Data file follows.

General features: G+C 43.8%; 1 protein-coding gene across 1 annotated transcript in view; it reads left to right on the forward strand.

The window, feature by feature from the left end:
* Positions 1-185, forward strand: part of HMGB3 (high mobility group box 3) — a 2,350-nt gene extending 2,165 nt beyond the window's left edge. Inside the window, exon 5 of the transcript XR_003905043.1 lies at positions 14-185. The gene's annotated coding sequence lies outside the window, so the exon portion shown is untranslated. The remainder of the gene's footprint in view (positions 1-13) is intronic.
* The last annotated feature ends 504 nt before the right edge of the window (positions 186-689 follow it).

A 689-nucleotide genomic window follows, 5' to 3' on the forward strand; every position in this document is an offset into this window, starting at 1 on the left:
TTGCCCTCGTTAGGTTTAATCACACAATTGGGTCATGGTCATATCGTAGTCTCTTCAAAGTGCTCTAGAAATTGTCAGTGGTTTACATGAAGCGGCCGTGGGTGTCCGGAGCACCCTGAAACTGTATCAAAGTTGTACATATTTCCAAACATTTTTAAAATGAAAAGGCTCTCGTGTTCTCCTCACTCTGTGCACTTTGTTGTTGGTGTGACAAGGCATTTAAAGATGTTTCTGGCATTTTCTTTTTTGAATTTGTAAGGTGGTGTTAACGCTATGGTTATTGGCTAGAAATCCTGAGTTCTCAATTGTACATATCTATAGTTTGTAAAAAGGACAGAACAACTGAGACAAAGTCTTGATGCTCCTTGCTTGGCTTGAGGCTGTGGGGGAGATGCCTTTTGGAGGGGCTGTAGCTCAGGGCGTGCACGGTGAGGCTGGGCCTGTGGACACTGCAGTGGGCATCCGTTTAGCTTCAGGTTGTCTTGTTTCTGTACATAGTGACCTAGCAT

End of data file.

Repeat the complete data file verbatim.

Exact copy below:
General features: G+C 43.8%; 1 protein-coding gene across 1 annotated transcript in view; it reads left to right on the forward strand.

The window, feature by feature from the left end:
* Positions 1-185, forward strand: part of HMGB3 (high mobility group box 3) — a 2,350-nt gene extending 2,165 nt beyond the window's left edge. Inside the window, exon 5 of the transcript XR_003905043.1 lies at positions 14-185. The gene's annotated coding sequence lies outside the window, so the exon portion shown is untranslated. The remainder of the gene's footprint in view (positions 1-13) is intronic.
* The last annotated feature ends 504 nt before the right edge of the window (positions 186-689 follow it).

A 689-nucleotide genomic window follows, 5' to 3' on the forward strand; every position in this document is an offset into this window, starting at 1 on the left:
TTGCCCTCGTTAGGTTTAATCACACAATTGGGTCATGGTCATATCGTAGTCTCTTCAAAGTGCTCTAGAAATTGTCAGTGGTTTACATGAAGCGGCCGTGGGTGTCCGGAGCACCCTGAAACTGTATCAAAGTTGTACATATTTCCAAACATTTTTAAAATGAAAAGGCTCTCGTGTTCTCCTCACTCTGTGCACTTTGTTGTTGGTGTGACAAGGCATTTAAAGATGTTTCTGGCATTTTCTTTTTTGAATTTGTAAGGTGGTGTTAACGCTATGGTTATTGGCTAGAAATCCTGAGTTCTCAATTGTACATATCTATAGTTTGTAAAAAGGACAGAACAACTGAGACAAAGTCTTGATGCTCCTTGCTTGGCTTGAGGCTGTGGGGGAGATGCCTTTTGGAGGGGCTGTAGCTCAGGGCGTGCACGGTGAGGCTGGGCCTGTGGACACTGCAGTGGGCATCCGTTTAGCTTCAGGTTGTCTTGTTTCTGTACATAGTGACCTAGCAT